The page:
And how do you do that? By echoing the words of every great chef since the dawn of time: taste, taste, taste. If you're in the business of trying to better the flavor, he says, not tasting it makes that very difficult to do. “If you don't taste your product, you don't know if you are doing a good job,” he explains. “There's always evolution in the process; when you think you've gotten to the peak, and you can't get any better, you're in trouble.”
So how does a decades-long rancher cook his own product? Straight on the pan, au naturel, so he can make note of his work. “What does the natural beauty taste like? Then decide how you can balance the seasoning to enhance that flavor, make it express itself a little bit more. That's how I look at it.” Though, if you push him, he’ll tell you he’s particularly fond of garlic, and marinades are a no-go.
“People who appreciate good quality meat, whether it's a chef or a meat buyer in a high-end mom and pop store, have a real interest in how it’s produced. I’m always surprised by the level of questions and information they want about the product they’re purchasing — what goes into it, how do you do this or that— and I’m very appreciative of that. They’re not just cooking up a piece of meat, they want to have a real understanding,” he adds.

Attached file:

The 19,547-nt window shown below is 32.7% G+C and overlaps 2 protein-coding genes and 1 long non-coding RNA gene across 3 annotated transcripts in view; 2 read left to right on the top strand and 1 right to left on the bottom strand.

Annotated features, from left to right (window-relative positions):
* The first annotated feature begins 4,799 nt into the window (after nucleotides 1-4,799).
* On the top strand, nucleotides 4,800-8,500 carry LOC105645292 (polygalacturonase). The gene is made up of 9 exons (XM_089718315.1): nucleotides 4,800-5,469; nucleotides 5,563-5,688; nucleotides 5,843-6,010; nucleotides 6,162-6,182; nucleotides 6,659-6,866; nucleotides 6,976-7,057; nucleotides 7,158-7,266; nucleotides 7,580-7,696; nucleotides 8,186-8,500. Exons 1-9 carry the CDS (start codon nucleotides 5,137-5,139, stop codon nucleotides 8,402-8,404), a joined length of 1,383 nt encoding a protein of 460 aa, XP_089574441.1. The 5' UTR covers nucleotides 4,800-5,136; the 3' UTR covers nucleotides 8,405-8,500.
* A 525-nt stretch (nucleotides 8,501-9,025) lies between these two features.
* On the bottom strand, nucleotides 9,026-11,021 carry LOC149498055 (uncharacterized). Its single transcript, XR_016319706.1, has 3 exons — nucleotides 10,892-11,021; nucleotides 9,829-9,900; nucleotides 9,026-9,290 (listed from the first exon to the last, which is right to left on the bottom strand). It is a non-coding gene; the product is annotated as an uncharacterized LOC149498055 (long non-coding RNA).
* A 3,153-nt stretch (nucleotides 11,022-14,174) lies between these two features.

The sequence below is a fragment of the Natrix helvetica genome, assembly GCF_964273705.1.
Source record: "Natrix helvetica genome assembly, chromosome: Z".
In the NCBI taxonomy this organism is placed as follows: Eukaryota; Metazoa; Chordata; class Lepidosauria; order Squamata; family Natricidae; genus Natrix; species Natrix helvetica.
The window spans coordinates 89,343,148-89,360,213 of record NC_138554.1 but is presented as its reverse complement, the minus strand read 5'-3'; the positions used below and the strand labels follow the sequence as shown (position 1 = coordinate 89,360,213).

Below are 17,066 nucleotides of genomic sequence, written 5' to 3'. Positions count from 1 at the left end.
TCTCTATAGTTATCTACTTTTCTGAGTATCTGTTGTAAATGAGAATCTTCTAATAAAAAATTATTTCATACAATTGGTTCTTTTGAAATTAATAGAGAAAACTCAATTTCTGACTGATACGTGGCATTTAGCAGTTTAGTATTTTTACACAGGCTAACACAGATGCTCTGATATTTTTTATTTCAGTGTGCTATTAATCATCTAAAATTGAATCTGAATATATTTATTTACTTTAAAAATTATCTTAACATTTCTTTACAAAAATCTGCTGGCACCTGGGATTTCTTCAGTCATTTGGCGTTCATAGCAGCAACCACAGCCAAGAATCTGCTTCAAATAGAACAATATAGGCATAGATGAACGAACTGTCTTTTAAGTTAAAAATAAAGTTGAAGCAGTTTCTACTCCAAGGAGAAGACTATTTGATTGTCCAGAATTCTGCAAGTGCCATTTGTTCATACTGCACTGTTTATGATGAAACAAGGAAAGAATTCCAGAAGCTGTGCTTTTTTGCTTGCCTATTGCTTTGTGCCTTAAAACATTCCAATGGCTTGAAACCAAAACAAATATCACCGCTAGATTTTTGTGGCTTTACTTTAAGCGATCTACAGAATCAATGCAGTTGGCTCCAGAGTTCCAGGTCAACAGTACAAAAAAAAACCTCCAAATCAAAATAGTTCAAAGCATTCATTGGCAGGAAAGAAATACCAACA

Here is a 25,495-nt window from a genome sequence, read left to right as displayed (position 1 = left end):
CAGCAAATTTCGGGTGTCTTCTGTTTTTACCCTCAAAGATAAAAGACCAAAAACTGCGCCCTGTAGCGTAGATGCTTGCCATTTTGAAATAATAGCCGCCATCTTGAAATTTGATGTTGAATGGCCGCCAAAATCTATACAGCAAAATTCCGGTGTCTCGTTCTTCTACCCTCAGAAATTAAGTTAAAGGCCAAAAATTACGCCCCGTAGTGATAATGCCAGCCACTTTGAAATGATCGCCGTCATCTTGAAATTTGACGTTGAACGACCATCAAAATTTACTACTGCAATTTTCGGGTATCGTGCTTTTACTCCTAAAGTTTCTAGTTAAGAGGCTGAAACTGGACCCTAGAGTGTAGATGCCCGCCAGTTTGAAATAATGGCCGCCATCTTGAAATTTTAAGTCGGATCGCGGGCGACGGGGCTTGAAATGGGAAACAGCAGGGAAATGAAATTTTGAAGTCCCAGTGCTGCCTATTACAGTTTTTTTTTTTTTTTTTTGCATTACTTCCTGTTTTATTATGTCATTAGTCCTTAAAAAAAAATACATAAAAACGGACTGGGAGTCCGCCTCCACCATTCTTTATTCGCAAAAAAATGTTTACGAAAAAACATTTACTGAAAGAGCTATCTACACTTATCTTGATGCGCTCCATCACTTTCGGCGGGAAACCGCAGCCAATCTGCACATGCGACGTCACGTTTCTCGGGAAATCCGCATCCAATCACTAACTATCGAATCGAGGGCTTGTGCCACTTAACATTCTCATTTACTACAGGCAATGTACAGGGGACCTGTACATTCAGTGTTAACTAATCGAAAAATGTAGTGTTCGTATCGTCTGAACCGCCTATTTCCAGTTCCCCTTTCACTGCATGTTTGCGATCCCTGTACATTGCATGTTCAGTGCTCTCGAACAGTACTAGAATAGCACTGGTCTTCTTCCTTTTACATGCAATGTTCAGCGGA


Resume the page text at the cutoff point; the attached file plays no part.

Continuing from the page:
Being a part of Niman’s extensive farmer network (725 and counting) creates its own kind of peer pressure among the families, Hamilton says. Being consistent as one ranch means constant communication and alignment. It’s a challenge he’s happy to take on. “I don't think you'll find a company with more consistent lamb than Niman,” he says. “We take a lot of pride in doing that, because that's what we want to eat. I wouldn’t sell something that I wasn’t proud of.”
Lamb, perhaps more than any other meat, plays to our soft side. It’s a meat historically reserved for holidays, the rack arranged just so; for roasting whole on a beach somewhere, onlookers gathered in a ceremonious circle and the fire spitting as it turns; for rough, glistening slices caught in a warm pita, dashed with spiced yogurts and herbs.
Thanks to the tenacity of Richard Hamilton and his fellow ranchers out in the hills, and visionary chefs like Sophina Uong, lamb has cemented its place in the protein pantheon. The love affair only gets better from here.